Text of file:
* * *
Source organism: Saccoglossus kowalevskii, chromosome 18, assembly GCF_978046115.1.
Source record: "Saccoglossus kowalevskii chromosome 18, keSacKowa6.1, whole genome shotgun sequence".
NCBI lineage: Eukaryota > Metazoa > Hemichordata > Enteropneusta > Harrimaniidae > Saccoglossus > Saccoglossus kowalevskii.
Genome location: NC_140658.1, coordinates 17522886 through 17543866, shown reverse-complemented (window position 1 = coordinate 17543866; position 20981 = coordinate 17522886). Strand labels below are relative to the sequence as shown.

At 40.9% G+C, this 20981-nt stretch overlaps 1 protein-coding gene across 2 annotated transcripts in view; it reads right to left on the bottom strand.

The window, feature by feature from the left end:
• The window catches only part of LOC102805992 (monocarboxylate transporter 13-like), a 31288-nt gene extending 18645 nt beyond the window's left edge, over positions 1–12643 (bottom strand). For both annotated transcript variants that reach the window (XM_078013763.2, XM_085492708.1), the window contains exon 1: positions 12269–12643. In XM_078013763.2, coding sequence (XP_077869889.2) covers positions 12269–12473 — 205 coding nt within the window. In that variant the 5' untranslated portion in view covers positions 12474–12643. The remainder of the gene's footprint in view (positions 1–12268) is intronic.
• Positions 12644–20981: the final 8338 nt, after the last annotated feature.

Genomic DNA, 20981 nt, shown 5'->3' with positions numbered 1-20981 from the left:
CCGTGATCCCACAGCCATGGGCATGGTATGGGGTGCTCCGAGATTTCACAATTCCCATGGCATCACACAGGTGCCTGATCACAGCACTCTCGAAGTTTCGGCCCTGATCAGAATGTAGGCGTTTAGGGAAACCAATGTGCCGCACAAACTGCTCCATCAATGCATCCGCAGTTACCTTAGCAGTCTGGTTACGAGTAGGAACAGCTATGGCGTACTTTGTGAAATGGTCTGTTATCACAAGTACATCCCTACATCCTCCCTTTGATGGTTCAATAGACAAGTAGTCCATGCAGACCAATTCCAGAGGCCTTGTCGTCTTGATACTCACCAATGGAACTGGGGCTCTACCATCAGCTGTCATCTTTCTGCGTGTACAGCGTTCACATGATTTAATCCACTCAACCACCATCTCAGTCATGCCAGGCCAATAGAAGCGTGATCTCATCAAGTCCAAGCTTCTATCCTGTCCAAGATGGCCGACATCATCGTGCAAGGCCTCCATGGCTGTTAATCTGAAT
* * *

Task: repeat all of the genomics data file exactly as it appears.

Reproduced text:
Source organism: Saccoglossus kowalevskii, chromosome 18, assembly GCF_978046115.1.
Source record: "Saccoglossus kowalevskii chromosome 18, keSacKowa6.1, whole genome shotgun sequence".
NCBI lineage: Eukaryota > Metazoa > Hemichordata > Enteropneusta > Harrimaniidae > Saccoglossus > Saccoglossus kowalevskii.
Genome location: NC_140658.1, coordinates 17522886 through 17543866, shown reverse-complemented (window position 1 = coordinate 17543866; position 20981 = coordinate 17522886). Strand labels below are relative to the sequence as shown.

At 40.9% G+C, this 20981-nt stretch overlaps 1 protein-coding gene across 2 annotated transcripts in view; it reads right to left on the bottom strand.

The window, feature by feature from the left end:
• The window catches only part of LOC102805992 (monocarboxylate transporter 13-like), a 31288-nt gene extending 18645 nt beyond the window's left edge, over positions 1–12643 (bottom strand). For both annotated transcript variants that reach the window (XM_078013763.2, XM_085492708.1), the window contains exon 1: positions 12269–12643. In XM_078013763.2, coding sequence (XP_077869889.2) covers positions 12269–12473 — 205 coding nt within the window. In that variant the 5' untranslated portion in view covers positions 12474–12643. The remainder of the gene's footprint in view (positions 1–12268) is intronic.
• Positions 12644–20981: the final 8338 nt, after the last annotated feature.

Genomic DNA, 20981 nt, shown 5'->3' with positions numbered 1-20981 from the left:
CCGTGATCCCACAGCCATGGGCATGGTATGGGGTGCTCCGAGATTTCACAATTCCCATGGCATCACACAGGTGCCTGATCACAGCACTCTCGAAGTTTCGGCCCTGATCAGAATGTAGGCGTTTAGGGAAACCAATGTGCCGCACAAACTGCTCCATCAATGCATCCGCAGTTACCTTAGCAGTCTGGTTACGAGTAGGAACAGCTATGGCGTACTTTGTGAAATGGTCTGTTATCACAAGTACATCCCTACATCCTCCCTTTGATGGTTCAATAGACAAGTAGTCCATGCAGACCAATTCCAGAGGCCTTGTCGTCTTGATACTCACCAATGGAACTGGGGCTCTACCATCAGCTGTCATCTTTCTGCGTGTACAGCGTTCACATGATTTAATCCACTCAACCACCATCTCAGTCATGCCAGGCCAATAGAAGCGTGATCTCATCAAGTCCAAGCTTCTATCCTGTCCAAGATGGCCGACATCATCGTGCAAGGCCTCCATGGCTGTTAATCTGAAT